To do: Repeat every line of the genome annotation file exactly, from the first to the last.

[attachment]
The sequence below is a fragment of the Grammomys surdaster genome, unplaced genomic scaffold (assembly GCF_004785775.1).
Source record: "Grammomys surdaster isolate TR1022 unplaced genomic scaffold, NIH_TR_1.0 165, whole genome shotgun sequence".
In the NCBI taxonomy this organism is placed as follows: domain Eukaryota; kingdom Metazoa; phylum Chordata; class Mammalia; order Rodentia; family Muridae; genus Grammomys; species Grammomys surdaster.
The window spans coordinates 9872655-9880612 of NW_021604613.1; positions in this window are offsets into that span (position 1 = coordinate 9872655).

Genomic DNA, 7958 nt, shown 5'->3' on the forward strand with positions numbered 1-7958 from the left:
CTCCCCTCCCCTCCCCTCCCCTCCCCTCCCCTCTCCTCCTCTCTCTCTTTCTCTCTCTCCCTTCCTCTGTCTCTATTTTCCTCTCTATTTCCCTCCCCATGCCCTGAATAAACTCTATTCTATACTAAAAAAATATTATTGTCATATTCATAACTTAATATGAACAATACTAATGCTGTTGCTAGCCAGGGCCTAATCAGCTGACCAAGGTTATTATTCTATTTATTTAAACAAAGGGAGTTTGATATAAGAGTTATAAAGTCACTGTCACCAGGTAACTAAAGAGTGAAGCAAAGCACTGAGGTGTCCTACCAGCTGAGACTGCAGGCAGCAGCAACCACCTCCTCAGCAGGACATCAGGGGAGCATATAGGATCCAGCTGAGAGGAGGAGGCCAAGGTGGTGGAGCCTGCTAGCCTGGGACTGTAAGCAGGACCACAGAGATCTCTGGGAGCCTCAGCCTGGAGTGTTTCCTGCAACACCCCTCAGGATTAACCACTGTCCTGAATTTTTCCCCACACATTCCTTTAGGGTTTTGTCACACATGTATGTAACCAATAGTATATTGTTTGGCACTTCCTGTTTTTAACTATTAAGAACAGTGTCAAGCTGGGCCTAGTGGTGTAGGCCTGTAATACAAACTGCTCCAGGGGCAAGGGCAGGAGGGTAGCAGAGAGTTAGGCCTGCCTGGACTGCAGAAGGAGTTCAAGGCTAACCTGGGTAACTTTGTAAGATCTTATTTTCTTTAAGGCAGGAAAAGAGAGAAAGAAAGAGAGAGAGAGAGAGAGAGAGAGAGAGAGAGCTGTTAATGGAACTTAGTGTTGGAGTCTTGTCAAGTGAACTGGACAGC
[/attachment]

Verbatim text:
The sequence below is a fragment of the Grammomys surdaster genome, unplaced genomic scaffold (assembly GCF_004785775.1).
Source record: "Grammomys surdaster isolate TR1022 unplaced genomic scaffold, NIH_TR_1.0 165, whole genome shotgun sequence".
In the NCBI taxonomy this organism is placed as follows: domain Eukaryota; kingdom Metazoa; phylum Chordata; class Mammalia; order Rodentia; family Muridae; genus Grammomys; species Grammomys surdaster.
The window spans coordinates 9872655-9880612 of NW_021604613.1; positions in this window are offsets into that span (position 1 = coordinate 9872655).

Genomic DNA, 7958 nt, shown 5'->3' on the forward strand with positions numbered 1-7958 from the left:
CTCCCCTCCCCTCCCCTCCCCTCCCCTCCCCTCTCCTCCTCTCTCTCTTTCTCTCTCTCCCTTCCTCTGTCTCTATTTTCCTCTCTATTTCCCTCCCCATGCCCTGAATAAACTCTATTCTATACTAAAAAAATATTATTGTCATATTCATAACTTAATATGAACAATACTAATGCTGTTGCTAGCCAGGGCCTAATCAGCTGACCAAGGTTATTATTCTATTTATTTAAACAAAGGGAGTTTGATATAAGAGTTATAAAGTCACTGTCACCAGGTAACTAAAGAGTGAAGCAAAGCACTGAGGTGTCCTACCAGCTGAGACTGCAGGCAGCAGCAACCACCTCCTCAGCAGGACATCAGGGGAGCATATAGGATCCAGCTGAGAGGAGGAGGCCAAGGTGGTGGAGCCTGCTAGCCTGGGACTGTAAGCAGGACCACAGAGATCTCTGGGAGCCTCAGCCTGGAGTGTTTCCTGCAACACCCCTCAGGATTAACCACTGTCCTGAATTTTTCCCCACACATTCCTTTAGGGTTTTGTCACACATGTATGTAACCAATAGTATATTGTTTGGCACTTCCTGTTTTTAACTATTAAGAACAGTGTCAAGCTGGGCCTAGTGGTGTAGGCCTGTAATACAAACTGCTCCAGGGGCAAGGGCAGGAGGGTAGCAGAGAGTTAGGCCTGCCTGGACTGCAGAAGGAGTTCAAGGCTAACCTGGGTAACTTTGTAAGATCTTATTTTCTTTAAGGCAGGAAAAGAGAGAAAGAAAGAGAGAGAGAGAGAGAGAGAGAGAGAGAGAGCTGTTAATGGAACTTAGTGTTGGAGTCTTGTCAAGTGAACTGGACAGC